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British opposition party to try to stop Brexit talks

Associated Press Associated Press 11/11/2016
FILE - In this Thursday, Nov. 8, 2016 file photo, Liberal Democrat leader Tim Farron attends the US Embassy's election night party in central London. A British opposition party says it will vote against starting exit talks with the European Union unless the government promises a new referendum before leaving the bloc. Liberal Democrat leader Tim Farron said Friday, Nov. 11, 2016 that his party would vote against starting exit negotiations unless voters got to "have their say in a referendum on the terms of the deal" between Britain and the EU. (Yui Mok/PA via AP, File) © The Associated Press FILE - In this Thursday, Nov. 8, 2016 file photo, Liberal Democrat leader Tim Farron attends the US Embassy's election night party in central London. A British opposition party says it will vote against starting exit talks with the European Union unless the government promises a new referendum before leaving the bloc. Liberal Democrat leader Tim Farron said Friday, Nov. 11, 2016 that his party would vote against starting exit negotiations unless voters got to "have their say in a referendum on the terms of the deal" between Britain and the EU. (Yui Mok/PA via AP, File)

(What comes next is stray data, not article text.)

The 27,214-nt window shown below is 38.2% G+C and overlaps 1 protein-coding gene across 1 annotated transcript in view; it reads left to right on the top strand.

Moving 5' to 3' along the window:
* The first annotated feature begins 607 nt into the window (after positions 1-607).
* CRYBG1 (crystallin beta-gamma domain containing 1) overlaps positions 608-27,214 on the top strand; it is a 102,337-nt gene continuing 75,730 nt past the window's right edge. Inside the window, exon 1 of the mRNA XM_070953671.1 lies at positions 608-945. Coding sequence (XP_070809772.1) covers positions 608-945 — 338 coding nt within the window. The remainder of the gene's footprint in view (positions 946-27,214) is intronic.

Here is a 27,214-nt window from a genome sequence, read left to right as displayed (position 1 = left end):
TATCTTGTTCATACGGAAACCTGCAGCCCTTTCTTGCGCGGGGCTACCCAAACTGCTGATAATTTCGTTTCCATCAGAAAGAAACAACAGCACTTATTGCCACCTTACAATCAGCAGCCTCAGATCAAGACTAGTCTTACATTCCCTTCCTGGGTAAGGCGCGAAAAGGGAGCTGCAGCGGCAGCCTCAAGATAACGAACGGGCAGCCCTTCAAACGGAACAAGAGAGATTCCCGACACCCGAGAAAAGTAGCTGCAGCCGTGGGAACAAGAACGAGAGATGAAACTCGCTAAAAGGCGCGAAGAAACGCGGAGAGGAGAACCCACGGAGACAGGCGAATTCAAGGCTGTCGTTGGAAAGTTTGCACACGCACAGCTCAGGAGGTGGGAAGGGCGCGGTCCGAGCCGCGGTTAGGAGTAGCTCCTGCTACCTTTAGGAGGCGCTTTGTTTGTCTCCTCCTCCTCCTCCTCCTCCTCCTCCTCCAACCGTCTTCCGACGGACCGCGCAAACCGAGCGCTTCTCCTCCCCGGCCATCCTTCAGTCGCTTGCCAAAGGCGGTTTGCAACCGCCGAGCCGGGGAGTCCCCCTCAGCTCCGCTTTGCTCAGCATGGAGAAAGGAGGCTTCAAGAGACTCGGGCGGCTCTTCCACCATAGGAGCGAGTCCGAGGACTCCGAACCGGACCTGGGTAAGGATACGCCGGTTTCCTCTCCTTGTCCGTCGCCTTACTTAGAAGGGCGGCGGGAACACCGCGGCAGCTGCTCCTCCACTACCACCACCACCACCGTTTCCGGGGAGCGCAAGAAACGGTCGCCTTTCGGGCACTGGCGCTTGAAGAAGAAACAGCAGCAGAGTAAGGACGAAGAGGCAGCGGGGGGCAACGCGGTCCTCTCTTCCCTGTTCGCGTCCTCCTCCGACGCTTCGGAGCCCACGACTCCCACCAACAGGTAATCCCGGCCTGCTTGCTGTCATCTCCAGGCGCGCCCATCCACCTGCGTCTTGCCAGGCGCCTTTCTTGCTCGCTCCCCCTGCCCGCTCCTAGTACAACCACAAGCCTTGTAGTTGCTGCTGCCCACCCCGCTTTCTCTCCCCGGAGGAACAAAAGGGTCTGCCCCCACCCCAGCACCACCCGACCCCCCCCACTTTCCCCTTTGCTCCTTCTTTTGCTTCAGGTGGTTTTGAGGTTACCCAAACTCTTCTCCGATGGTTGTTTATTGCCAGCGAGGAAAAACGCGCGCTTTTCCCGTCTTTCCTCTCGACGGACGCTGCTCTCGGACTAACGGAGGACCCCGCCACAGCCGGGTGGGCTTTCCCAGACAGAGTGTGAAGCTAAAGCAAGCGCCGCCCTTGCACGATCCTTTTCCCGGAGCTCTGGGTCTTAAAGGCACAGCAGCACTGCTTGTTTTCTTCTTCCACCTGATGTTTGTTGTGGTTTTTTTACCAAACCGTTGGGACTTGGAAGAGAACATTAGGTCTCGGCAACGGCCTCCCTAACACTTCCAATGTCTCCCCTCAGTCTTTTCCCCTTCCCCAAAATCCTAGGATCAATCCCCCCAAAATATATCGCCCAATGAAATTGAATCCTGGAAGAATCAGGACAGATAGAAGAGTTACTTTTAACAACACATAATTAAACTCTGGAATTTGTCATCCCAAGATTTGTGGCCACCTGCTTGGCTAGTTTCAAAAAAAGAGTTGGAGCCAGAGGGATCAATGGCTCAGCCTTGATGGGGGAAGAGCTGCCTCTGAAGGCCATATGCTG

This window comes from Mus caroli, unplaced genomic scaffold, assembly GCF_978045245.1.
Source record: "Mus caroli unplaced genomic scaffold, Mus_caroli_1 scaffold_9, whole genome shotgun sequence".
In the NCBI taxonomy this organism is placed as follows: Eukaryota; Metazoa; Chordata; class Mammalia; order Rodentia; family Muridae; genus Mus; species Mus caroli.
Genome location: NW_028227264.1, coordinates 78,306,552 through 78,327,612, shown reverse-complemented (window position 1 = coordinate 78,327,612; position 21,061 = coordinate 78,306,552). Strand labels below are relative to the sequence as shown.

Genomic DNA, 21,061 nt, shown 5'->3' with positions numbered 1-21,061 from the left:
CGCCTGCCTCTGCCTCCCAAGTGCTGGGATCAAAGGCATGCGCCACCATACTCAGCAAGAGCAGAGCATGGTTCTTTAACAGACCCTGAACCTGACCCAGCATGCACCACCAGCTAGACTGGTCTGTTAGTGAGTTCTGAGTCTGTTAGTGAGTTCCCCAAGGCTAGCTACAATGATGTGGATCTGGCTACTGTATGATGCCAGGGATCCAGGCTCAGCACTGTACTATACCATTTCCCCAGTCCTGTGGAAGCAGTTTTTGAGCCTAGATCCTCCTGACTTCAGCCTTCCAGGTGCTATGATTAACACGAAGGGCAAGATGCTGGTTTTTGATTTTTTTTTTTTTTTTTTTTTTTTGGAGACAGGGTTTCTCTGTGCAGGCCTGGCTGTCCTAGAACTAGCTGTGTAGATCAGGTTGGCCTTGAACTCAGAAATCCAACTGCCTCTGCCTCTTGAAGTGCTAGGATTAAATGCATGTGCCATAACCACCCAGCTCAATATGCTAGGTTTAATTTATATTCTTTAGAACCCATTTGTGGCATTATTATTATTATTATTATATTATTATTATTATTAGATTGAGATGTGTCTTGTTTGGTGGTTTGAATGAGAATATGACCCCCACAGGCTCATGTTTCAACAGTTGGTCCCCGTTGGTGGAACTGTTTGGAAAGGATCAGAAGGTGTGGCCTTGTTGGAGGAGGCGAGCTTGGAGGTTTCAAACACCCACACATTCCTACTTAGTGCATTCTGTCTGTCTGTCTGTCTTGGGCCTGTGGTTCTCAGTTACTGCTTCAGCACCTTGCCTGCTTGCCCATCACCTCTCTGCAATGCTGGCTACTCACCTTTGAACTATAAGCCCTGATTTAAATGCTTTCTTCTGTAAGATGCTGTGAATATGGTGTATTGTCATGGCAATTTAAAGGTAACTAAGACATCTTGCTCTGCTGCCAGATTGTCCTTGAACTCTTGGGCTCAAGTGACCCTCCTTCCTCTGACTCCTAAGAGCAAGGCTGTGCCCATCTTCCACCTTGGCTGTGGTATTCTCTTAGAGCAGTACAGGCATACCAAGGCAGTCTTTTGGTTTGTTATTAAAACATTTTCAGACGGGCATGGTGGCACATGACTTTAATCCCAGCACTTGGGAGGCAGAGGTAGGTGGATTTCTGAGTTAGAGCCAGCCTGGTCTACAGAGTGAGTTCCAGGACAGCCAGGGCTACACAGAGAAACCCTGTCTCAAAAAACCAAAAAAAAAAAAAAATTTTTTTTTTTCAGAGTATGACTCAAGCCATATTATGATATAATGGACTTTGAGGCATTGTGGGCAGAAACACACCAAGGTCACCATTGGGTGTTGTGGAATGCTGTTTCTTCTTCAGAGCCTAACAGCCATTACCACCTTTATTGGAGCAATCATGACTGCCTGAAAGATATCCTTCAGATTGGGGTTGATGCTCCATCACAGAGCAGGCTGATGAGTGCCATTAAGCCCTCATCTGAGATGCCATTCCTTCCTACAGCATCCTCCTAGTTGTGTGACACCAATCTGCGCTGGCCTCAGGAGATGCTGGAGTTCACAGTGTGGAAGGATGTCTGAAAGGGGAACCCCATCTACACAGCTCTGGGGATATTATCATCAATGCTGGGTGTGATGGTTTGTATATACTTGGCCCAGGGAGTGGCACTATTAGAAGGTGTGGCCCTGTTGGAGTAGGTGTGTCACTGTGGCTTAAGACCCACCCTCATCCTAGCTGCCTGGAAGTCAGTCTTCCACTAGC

LONDON — A British opposition party said Friday it would vote against starting exit talks with the European Union unless the government promises a new referendum before leaving the 28-nation bloc.

British Prime Minister Theresa May wants to start divorce talks by March 31, but the High Court ruled that Parliament must get a vote on it first. The government is appealing the judgment to the Supreme Court, with hearings due next month.

In the meantime, some pro-EU lawmakers are trying to build support for a blocking move.

Liberal Democrat leader Tim Farron said his party would vote against invoking Article 50 of the EU treaty, the trigger for exit talks, unless voters got to "have their say in a referendum on the terms of the deal" between Britain and the EU.

Farron said that voters decided in June to leave the EU, but not on what form of relationship Britain should seek with the bloc.

He said there must be "a referendum at the end of this process so that nobody would have imposed upon them something they didn't vote for."

The Liberal Democrats have just eight seats in the 650-seat House of Commons, but some members of the main opposition Labour Party also say they will vote to block Brexit.

The government says it will not hold a second referendum. Brexit Minister David Jones accused opposition lawmakers of "attempting to thwart and reverse the decision that was taken on June 23."

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